Positive language is key to success

Positive language is key to success

Positive language is key to success

When we begin our communications with clear, positive language, we set the tone for the entire conversation by making the other person more receptive, able to listen and open to solutions. Understanding the significance of starting all communications with positive language is critical to providing excellent customer service because it enables us to build rapport and demonstrate empathy while forming stronger relationships with others.

MGI’s communication skills training is underpinned by our Mindset, Language & Actions Toolkit and clearly demonstrates that customer service-givers who are equipped to use positive, helpful or empathetic language are much more likely to elicit the best response from the other person. The fundamental reason for this is based on proven psychology and an understanding of how the brain works. In essence, when the brain is in a positive state, it produces more of certain chemicals that promote listening, learning, teamwork and cooperation than when it is in a negative state, when the opposite is true.

This means that the first thing we say to a customer or colleague can influence the outcome of the conversation, whether it’s positive, neutral, or negative. When we start our communication with something positive and solution-focused, we engage people, reassure them and encourage them to listen, work, and collaborate with us. Customer service representatives should ensure that they begin with a benefit or something constructive, that they clearly state what is possible first before giving any disappointing news, and that they focus first and foremost on solutions, options, a way forward, and the actions required to achieve this.

Watch out for language ‘traps’

In order to understand the incredible power of positive communication, it’s important to take a moment to think about some of the things to watch out for in our communication with others. Here at MGI we refer to certain negative words as ‘roadblocking’ language which should be avoided because it blocks the flow of communication. A key example is the use of the word ‘unfortunately’, for the simple reason that the only thing that follows ‘unfortunately’ is bad news!

Inevitably, on hearing this word, the other person will be triggered into a negative state of concern, irritation, uncertainty or doubt. Then, usually, a much more positive “… although we can do this” follows the negative “Unfortunately I can’t …”. Simply changing the order of your language so that you always begin with the positive will make a significant difference to the entire conversation from the start. You may be surprised that many times when you have focused on the solution you don’t even need to give the disappointing news or anything negative. We urge you to give it a try – both at work and at home – you’ll be amazed what happens!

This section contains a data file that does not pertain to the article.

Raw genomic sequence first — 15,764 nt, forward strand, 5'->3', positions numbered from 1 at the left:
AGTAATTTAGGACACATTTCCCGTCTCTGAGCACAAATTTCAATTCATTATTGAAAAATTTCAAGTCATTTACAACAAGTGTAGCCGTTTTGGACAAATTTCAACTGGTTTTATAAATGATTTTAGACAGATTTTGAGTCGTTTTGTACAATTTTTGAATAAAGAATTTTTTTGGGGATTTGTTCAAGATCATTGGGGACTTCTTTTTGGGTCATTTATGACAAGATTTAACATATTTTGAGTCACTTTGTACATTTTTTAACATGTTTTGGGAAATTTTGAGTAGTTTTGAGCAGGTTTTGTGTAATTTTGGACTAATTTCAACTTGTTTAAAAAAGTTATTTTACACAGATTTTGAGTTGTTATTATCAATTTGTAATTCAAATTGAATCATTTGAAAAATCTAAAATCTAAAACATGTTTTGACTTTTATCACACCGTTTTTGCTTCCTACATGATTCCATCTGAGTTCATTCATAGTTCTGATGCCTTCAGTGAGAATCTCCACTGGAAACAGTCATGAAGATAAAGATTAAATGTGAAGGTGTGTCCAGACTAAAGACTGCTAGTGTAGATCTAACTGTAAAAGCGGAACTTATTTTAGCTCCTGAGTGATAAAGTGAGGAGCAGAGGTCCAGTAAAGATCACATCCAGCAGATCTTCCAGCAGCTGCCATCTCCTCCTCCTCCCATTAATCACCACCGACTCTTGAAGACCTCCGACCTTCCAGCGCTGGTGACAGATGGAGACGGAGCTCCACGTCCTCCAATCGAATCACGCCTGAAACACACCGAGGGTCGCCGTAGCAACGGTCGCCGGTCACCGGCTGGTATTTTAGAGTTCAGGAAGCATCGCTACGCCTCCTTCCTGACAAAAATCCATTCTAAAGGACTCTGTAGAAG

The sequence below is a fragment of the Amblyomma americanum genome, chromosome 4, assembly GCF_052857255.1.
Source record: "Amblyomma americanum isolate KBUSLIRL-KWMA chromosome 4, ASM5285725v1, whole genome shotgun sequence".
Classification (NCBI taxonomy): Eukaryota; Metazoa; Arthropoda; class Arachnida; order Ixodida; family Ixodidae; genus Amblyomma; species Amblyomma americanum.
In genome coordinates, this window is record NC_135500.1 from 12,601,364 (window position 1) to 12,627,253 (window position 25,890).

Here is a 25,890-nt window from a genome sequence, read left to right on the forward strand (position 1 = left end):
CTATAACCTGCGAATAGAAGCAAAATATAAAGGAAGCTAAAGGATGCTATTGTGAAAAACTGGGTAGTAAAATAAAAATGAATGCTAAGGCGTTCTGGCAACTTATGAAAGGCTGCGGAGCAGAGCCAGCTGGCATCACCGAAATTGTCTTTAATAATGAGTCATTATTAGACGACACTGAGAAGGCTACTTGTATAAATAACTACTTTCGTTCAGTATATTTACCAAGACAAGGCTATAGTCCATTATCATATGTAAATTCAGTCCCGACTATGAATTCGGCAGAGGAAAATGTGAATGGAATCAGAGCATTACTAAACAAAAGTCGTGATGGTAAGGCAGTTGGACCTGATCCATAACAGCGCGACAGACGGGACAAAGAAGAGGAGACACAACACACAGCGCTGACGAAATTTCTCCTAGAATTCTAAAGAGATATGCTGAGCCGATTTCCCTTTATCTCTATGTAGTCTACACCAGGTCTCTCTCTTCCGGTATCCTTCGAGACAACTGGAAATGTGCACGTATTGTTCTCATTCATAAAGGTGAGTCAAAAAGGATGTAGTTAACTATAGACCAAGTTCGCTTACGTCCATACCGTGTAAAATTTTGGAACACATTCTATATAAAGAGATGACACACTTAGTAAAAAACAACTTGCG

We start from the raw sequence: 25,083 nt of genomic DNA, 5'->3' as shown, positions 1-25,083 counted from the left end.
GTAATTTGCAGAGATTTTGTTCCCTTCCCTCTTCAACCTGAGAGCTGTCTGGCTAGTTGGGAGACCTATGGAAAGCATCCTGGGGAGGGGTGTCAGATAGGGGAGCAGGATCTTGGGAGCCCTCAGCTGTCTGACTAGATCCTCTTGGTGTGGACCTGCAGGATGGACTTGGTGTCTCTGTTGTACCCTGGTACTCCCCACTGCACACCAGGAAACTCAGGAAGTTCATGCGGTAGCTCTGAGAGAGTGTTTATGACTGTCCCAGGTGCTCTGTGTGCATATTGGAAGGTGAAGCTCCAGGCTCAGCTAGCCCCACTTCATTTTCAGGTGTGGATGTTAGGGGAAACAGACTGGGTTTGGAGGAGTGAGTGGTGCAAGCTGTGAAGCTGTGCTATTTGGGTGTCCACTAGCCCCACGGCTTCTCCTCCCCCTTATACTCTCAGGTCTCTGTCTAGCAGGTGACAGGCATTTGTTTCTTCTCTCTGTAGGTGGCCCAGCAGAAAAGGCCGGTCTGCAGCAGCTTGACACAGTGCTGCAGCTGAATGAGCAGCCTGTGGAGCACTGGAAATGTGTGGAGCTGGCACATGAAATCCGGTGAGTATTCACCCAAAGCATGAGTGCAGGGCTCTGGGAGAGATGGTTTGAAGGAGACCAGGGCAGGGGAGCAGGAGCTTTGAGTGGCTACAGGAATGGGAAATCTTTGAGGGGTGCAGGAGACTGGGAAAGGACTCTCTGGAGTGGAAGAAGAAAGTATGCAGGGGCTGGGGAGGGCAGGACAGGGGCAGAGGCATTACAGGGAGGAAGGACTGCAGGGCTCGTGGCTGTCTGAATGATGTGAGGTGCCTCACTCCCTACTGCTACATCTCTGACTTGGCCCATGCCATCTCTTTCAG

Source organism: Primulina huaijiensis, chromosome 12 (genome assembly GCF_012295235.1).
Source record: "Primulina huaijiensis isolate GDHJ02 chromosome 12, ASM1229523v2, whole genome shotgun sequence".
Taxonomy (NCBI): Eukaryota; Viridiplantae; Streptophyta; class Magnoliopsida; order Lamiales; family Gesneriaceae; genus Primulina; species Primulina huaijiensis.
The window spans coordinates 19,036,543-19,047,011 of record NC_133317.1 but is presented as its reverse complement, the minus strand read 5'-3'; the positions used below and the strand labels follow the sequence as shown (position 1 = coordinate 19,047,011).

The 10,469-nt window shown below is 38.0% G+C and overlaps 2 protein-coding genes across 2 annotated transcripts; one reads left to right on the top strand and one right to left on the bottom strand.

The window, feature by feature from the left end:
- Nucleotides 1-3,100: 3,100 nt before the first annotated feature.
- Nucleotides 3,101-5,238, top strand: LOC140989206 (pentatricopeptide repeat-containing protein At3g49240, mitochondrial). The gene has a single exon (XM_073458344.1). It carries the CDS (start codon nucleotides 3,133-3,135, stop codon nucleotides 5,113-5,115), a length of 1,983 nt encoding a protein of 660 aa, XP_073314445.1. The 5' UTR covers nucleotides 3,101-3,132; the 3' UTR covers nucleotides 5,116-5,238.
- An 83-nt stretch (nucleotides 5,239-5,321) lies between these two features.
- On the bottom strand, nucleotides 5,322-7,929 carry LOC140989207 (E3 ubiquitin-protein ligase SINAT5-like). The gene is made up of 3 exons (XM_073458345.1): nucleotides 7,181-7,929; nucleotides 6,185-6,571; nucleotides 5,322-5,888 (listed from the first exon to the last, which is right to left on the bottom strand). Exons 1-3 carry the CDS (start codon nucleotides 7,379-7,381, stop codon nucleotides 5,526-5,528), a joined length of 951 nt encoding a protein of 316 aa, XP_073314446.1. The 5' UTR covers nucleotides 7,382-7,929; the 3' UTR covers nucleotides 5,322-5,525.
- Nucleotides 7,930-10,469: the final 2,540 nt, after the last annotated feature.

Positives that are negatively framed

Being aware of the power of the positive word should be at the forefront of our thinking as much as possible, and it can quickly become a very useful habit. Another common stumbling block in our use of language is positives that are negatively framed, such as everyday phrases like “No problem” and “No worries” which can be confusing and should be avoided. Far from being clear and reassuring, both expressions can elicit a negative reaction from the other person, who may be triggered into focusing on the negative and thinking or saying “Well, it’s a problem for me” or “It’s certainly something that worries me!”.

It’s important to be clear and to make the most of the positive elements of our communication and to remember the incredible power of being able to say a clear ‘yes’ whenever we possibly can.

Having the right language at your fingertips

Here at MGI, we also emphasise the importance of recognising collusive language that can lead to misplaced empathy or camaraderie. When things get tough at work and the pressure is on, teams that lack the necessary skills and resources may be tempted to express themselves in ways that are open to misinterpretation. For example, “Yes, I know how bad it is – it’s terrible right now, isn’t it?” Usually, some kind of solution will follow such as “And what we are able to do to help you with this is…”. However, the damage has in fact already been done by the initial negativity.

Alternatively, teams that are equipped and prepared to respond positively to more challenging and complex situations have some appropriately empathetic and solution-focused responses ready, such as: “It’s great you’re sharing how you’re feeling about this. I’m glad you told me how things are going for you right now. Let’s see what we can do together to improve the situation as soon as possible.”

Having a true awareness and understanding of the potential of language and the powerful, positive impact it can have on our everyday interactions with customers, colleagues and suppliers is an extremely valuable skillset that will lead to greater satisfaction, capability and confidence, increased productivity and outstanding outcomes. 

Explore more about our results